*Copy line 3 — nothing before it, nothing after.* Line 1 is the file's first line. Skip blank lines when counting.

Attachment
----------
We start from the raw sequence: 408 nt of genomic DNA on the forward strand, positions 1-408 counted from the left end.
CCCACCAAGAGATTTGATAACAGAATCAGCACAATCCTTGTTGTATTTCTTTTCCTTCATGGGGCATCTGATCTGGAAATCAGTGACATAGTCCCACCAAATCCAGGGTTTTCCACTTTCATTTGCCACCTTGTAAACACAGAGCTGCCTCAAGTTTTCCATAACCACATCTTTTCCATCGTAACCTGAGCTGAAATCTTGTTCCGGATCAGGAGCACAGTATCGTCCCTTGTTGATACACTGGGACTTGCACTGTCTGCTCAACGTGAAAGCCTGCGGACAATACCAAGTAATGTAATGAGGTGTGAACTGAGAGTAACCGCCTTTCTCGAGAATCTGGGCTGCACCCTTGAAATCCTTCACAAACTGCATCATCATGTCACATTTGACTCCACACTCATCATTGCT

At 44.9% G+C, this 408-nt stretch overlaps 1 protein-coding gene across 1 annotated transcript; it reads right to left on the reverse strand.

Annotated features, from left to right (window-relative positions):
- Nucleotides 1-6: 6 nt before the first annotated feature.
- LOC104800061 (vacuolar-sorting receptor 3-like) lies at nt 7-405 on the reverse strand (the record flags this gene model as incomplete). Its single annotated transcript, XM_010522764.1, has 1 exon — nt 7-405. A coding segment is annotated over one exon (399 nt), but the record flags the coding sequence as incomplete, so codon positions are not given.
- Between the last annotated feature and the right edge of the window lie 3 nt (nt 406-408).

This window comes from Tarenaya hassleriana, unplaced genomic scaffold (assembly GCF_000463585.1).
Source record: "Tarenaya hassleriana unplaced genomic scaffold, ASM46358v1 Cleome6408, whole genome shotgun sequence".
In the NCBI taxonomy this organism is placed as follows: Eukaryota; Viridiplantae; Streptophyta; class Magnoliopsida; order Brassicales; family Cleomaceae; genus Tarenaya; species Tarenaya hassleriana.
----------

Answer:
At 44.9% G+C, this 408-nt stretch overlaps 1 protein-coding gene across 1 annotated transcript; it reads right to left on the reverse strand.